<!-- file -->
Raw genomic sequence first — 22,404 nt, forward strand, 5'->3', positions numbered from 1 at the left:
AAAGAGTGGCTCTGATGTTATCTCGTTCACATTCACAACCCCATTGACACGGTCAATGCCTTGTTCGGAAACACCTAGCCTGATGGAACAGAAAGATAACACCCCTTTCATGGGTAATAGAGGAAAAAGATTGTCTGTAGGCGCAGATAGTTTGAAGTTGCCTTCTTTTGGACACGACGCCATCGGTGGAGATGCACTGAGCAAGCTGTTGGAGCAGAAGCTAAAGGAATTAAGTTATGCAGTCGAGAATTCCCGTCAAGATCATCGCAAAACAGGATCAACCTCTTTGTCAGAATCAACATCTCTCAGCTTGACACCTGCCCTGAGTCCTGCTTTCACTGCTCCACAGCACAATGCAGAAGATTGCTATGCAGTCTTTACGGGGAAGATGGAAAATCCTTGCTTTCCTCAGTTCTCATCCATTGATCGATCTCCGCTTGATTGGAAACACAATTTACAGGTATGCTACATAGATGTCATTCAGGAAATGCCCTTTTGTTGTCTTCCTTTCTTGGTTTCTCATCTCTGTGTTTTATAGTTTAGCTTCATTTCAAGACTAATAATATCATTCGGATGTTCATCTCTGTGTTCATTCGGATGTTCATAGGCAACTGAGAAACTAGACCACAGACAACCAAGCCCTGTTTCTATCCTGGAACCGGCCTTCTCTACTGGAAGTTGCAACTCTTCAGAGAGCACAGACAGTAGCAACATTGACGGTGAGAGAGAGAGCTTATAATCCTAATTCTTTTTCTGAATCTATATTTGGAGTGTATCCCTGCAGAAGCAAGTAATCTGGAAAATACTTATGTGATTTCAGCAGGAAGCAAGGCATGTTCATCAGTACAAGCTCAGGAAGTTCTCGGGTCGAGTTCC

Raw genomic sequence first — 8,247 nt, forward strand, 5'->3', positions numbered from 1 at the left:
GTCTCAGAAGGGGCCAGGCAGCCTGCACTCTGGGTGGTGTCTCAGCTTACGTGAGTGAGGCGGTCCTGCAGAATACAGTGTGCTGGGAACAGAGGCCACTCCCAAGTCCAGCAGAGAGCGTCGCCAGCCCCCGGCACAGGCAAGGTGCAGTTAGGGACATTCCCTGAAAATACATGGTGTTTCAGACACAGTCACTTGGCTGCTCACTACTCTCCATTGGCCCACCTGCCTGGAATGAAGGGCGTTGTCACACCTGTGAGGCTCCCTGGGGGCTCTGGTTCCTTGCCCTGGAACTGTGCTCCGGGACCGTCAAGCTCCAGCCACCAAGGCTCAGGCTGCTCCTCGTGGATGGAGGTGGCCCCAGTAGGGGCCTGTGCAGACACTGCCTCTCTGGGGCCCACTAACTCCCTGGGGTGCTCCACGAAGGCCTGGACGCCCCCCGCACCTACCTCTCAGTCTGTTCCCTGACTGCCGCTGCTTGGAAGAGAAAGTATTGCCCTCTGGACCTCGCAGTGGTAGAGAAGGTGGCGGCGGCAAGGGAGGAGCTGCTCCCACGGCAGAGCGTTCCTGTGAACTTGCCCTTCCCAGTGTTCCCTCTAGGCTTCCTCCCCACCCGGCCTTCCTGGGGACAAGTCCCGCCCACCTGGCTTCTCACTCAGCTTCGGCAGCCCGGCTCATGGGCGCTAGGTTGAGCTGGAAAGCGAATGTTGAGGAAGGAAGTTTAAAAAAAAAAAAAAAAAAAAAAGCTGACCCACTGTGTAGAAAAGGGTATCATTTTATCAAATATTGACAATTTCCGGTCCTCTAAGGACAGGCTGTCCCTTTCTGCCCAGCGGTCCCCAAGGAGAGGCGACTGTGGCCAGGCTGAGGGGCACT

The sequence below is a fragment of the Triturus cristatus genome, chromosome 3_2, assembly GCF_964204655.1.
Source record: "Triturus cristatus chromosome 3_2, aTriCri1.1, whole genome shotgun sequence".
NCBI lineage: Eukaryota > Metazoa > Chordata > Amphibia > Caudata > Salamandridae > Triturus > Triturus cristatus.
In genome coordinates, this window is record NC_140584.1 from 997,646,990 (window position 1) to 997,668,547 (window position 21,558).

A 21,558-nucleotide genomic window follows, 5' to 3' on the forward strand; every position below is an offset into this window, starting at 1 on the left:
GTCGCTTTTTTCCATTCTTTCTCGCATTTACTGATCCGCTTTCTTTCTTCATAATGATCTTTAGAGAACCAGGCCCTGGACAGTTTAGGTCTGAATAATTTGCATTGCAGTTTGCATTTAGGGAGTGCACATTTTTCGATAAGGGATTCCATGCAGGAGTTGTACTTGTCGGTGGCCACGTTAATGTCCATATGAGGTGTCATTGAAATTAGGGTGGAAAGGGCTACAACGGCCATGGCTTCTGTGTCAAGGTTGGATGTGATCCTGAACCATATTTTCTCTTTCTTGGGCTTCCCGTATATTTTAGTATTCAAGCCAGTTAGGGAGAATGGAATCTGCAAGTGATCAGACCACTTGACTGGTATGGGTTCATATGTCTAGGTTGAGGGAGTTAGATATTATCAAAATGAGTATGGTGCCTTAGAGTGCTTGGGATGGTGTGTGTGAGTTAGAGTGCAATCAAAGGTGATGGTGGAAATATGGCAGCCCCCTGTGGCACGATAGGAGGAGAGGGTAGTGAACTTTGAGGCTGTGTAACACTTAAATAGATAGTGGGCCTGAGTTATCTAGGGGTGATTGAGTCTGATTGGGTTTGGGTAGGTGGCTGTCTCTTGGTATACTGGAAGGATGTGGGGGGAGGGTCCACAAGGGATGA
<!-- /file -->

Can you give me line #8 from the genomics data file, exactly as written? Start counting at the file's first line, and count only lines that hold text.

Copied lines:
In genome coordinates, this window is record NC_140584.1 from 997,646,990 (window position 1) to 997,668,547 (window position 21,558).